Mary Roach's 2003 book, Stiff: The Curious Lives of Human Cadavers, was my favorite book that year. Science writer Roach dove into studies done on dead bodies in morbid detail—like how budding plastic surgeons practice facelifts on severed heads. Roach is as funny as she is fact-oriented, often sprinkling in oddball anecdotes as footnotes, which made learning about cadaver organ harvesting actually entertaining.
Her newest book, Bonk: The Curious Coupling of Science and Sex, has the same conceit—explore the science of sex with a humorous bent. Unfortunately, the concept didn't translate as well with this arguably more sensitive subject.
Part of the problem with Bonk is Roach's source material. Not surprisingly, clinical studies of sexual physiology and behavior are just that—clinical. I found myself wishing for diagrams, so I could fully understand what the "pelvic floor" and "dorsal vein" look like, and how they play into things like orgasms, fertility, and impotence.
Roach, however, seems surprised that scientists like William Masters and Virginia Johnson, who published 1966's Human Sexual Response, didn't note irrelevant details such as what was playing on the stereo as they studied human copulation. Still other attempts at exhaustive reporting run into obstacles like shy subjects or wary review boards. And when Roach attempts to overcome that problem by becoming the subject in a few studies, she stunts the book by super-sanitizing her account so she "wouldn't mortify" her two stepkids.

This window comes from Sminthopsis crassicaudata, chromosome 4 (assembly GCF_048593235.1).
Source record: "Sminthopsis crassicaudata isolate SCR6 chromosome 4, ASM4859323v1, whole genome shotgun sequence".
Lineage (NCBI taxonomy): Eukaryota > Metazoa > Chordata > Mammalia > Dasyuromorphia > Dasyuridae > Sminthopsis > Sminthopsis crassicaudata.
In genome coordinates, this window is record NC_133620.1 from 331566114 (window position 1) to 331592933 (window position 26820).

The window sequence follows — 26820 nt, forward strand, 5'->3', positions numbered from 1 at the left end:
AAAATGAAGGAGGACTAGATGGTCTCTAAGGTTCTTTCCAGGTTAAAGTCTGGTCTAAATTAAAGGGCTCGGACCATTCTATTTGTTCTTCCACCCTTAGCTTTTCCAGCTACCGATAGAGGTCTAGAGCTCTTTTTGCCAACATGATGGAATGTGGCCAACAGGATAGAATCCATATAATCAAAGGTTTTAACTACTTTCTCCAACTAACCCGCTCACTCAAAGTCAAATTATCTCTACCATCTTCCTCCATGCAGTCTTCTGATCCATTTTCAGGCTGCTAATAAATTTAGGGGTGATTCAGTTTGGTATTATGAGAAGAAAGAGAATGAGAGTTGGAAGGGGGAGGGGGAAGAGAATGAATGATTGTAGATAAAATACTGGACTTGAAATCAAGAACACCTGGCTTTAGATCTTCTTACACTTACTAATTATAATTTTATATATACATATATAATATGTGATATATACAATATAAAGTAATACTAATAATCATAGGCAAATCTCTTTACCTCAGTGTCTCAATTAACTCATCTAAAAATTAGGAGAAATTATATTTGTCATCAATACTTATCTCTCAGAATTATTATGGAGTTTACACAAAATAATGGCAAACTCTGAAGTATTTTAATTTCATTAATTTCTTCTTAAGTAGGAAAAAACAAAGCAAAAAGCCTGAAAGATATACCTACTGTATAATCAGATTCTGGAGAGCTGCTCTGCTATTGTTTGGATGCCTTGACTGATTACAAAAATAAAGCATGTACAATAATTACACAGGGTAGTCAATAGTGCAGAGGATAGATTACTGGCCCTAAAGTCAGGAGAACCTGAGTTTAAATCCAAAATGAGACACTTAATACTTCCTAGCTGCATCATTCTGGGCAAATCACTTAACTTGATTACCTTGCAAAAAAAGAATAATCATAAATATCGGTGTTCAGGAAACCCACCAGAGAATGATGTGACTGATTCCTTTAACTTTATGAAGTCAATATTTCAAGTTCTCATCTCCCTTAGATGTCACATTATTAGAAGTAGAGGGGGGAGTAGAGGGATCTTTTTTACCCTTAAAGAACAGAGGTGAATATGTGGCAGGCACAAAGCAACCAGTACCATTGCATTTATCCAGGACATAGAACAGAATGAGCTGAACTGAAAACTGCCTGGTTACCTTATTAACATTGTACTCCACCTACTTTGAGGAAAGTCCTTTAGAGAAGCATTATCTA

Moreover, Roach's subject matter is too broad. In her intro, she explains that there's an assumption that "people study sex because they are perverts," which has a chilling effect on sexual research. That alone is enough for an entire book, digging into the personalities of scientists who buck convention to examine such a basic human function. Instead, Roach wanders all over—from monkey mating rituals and what they tell us about human hormones to whether people can think themselves to orgasm—but reaches few conclusions.
I wasn't expecting a titillating book. But with source materials and research limited by the "cringe factor," as she describes it, Bonk is far less polished and interesting than Roach's prior works.